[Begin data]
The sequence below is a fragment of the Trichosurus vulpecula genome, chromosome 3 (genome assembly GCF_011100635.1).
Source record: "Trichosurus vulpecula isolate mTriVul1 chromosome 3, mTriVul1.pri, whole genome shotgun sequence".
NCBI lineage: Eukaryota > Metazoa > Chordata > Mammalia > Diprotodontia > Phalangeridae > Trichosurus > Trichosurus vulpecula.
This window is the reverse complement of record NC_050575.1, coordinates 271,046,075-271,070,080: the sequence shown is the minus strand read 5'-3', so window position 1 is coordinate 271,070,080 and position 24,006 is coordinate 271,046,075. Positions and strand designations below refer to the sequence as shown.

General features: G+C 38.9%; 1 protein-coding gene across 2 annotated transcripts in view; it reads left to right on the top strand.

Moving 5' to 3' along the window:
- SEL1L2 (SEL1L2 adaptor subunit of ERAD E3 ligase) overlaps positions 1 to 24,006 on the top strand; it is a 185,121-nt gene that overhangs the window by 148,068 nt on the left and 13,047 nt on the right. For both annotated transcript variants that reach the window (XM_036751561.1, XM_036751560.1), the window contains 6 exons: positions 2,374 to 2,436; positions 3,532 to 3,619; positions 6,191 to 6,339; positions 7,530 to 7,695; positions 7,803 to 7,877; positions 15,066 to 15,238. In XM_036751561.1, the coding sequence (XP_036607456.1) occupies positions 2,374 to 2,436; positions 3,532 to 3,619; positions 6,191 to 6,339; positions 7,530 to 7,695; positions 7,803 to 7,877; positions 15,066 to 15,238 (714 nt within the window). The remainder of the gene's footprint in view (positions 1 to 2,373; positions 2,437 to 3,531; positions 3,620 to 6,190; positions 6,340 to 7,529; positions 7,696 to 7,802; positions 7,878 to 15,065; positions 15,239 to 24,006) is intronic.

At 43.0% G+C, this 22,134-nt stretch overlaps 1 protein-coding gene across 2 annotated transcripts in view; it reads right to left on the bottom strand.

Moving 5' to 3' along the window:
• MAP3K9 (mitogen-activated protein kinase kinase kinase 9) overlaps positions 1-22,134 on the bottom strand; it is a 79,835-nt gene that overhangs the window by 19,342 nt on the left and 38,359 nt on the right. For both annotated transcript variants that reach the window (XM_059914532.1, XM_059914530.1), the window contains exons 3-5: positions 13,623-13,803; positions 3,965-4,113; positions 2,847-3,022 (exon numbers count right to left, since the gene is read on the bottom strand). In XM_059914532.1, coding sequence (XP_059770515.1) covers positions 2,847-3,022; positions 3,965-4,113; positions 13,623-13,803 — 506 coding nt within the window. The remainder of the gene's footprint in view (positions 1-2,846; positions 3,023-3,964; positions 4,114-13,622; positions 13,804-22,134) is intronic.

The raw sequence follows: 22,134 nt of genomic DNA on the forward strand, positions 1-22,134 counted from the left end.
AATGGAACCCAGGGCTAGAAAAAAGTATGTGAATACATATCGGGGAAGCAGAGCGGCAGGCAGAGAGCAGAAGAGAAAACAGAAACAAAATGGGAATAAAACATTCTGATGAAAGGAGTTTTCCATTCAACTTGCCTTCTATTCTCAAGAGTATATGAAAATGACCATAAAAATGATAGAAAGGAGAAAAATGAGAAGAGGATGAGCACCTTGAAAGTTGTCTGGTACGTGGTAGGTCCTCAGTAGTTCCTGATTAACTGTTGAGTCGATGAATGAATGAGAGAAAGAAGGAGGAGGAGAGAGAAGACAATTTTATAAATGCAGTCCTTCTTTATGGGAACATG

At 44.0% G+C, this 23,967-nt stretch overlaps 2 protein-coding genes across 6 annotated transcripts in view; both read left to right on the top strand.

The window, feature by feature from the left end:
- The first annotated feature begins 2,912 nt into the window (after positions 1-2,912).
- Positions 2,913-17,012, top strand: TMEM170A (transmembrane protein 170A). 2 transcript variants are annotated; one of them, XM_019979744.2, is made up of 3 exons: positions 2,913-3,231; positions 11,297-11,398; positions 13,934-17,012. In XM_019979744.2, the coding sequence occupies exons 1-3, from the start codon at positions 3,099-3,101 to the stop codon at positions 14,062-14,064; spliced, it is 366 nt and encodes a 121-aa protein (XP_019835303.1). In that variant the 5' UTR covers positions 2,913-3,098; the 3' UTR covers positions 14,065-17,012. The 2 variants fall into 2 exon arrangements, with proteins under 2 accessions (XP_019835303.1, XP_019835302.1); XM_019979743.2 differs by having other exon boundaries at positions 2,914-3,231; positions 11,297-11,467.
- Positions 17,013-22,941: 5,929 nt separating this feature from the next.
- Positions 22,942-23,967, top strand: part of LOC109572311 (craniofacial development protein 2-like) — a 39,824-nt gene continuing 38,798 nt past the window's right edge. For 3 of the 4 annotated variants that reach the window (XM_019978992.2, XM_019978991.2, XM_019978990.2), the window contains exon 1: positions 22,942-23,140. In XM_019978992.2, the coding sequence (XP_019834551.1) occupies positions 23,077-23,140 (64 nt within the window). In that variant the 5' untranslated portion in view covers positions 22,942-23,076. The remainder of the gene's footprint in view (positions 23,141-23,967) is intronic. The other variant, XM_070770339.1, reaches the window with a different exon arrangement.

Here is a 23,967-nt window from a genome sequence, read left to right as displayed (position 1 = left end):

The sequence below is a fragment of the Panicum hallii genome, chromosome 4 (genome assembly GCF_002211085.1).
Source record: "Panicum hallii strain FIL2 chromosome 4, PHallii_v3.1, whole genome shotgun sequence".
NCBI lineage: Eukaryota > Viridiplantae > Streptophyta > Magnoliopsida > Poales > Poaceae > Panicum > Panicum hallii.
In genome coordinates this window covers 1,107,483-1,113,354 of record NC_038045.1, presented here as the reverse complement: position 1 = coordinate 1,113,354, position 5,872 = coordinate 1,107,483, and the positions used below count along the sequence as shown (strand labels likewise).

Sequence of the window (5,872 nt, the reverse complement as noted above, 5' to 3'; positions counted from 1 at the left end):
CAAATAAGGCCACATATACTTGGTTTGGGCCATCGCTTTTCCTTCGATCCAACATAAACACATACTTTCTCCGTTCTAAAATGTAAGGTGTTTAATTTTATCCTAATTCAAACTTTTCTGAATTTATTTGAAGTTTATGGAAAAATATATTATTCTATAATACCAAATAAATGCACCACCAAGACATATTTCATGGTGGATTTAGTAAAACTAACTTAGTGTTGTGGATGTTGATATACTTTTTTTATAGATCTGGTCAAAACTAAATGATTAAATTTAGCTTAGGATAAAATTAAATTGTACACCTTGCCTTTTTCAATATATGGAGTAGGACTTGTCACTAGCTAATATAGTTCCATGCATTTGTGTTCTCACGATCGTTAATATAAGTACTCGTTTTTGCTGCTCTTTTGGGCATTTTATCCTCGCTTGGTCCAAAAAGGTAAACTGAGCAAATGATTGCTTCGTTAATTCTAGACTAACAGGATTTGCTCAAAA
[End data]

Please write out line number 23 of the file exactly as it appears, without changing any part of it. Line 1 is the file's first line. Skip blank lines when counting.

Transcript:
In genome coordinates this window covers 1,107,483-1,113,354 of record NC_038045.1, presented here as the reverse complement: position 1 = coordinate 1,113,354, position 5,872 = coordinate 1,107,483, and the positions used below count along the sequence as shown (strand labels likewise).